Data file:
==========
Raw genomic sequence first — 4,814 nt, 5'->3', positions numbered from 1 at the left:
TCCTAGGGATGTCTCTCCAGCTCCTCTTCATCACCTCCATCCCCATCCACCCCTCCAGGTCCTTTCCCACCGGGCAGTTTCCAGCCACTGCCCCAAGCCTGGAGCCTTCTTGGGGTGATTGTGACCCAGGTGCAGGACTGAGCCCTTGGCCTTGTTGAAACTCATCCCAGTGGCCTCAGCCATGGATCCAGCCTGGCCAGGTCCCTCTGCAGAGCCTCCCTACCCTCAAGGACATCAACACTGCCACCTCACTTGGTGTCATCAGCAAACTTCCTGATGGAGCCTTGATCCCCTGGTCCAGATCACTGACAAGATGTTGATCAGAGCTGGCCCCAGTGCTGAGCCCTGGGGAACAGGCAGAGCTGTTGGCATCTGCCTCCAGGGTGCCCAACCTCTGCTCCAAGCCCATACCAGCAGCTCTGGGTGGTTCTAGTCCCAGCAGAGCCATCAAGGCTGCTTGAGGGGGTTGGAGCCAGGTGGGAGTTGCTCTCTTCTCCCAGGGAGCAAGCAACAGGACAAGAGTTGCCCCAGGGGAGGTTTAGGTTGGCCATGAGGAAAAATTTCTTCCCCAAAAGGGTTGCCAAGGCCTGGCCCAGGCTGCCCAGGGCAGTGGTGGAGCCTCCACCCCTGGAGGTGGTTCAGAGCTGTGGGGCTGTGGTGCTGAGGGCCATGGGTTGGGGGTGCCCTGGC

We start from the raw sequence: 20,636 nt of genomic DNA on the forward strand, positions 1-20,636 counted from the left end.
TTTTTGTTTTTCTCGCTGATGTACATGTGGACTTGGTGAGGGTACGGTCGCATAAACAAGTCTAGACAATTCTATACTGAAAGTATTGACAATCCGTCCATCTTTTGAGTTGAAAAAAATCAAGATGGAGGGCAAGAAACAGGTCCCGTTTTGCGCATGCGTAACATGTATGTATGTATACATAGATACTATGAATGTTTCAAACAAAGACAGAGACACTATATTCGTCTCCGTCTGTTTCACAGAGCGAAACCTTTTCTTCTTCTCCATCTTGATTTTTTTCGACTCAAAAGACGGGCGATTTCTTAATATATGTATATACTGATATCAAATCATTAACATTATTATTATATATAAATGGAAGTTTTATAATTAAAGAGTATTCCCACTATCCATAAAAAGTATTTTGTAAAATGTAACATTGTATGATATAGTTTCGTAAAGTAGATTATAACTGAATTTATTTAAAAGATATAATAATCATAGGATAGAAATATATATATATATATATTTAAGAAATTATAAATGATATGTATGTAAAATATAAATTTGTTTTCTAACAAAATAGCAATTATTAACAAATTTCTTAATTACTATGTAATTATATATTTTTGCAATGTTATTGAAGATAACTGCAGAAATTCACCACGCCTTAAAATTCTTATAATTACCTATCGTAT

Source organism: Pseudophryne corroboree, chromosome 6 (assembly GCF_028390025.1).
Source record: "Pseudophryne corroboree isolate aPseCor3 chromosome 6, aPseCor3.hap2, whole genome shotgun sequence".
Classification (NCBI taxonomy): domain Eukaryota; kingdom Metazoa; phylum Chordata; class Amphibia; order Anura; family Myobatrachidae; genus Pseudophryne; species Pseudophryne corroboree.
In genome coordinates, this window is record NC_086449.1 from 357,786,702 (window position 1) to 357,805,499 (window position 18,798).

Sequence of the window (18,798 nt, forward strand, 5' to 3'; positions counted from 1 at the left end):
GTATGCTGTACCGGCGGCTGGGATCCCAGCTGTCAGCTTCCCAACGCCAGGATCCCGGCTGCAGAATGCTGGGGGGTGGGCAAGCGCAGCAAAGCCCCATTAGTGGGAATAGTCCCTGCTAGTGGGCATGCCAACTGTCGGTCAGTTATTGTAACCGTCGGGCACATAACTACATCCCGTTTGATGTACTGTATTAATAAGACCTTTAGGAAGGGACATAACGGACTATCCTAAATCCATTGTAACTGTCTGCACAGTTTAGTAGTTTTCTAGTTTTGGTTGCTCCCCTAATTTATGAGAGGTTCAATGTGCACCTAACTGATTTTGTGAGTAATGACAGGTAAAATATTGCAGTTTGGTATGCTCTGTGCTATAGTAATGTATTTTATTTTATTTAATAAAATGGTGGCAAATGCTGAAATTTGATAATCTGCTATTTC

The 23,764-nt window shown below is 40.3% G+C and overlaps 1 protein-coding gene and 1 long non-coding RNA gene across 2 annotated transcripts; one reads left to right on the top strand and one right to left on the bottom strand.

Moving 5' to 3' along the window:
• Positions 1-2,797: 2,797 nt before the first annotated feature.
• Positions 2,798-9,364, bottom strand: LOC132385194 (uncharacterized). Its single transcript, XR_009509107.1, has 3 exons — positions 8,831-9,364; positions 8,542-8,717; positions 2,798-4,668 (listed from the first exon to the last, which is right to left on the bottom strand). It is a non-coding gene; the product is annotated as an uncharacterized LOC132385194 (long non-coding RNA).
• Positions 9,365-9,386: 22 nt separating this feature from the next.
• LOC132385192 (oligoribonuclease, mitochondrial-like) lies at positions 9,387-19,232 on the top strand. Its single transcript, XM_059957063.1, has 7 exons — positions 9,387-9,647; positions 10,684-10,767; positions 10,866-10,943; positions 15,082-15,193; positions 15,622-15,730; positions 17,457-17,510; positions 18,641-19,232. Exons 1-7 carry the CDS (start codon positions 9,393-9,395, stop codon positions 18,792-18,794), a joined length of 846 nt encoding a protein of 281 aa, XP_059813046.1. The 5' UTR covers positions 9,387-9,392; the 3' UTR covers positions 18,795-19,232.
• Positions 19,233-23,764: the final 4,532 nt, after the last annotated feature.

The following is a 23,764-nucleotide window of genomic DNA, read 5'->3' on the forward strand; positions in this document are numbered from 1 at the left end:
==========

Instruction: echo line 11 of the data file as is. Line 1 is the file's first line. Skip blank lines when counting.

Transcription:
The 23,764-nt window shown below is 40.3% G+C and overlaps 1 protein-coding gene and 1 long non-coding RNA gene across 2 annotated transcripts; one reads left to right on the top strand and one right to left on the bottom strand.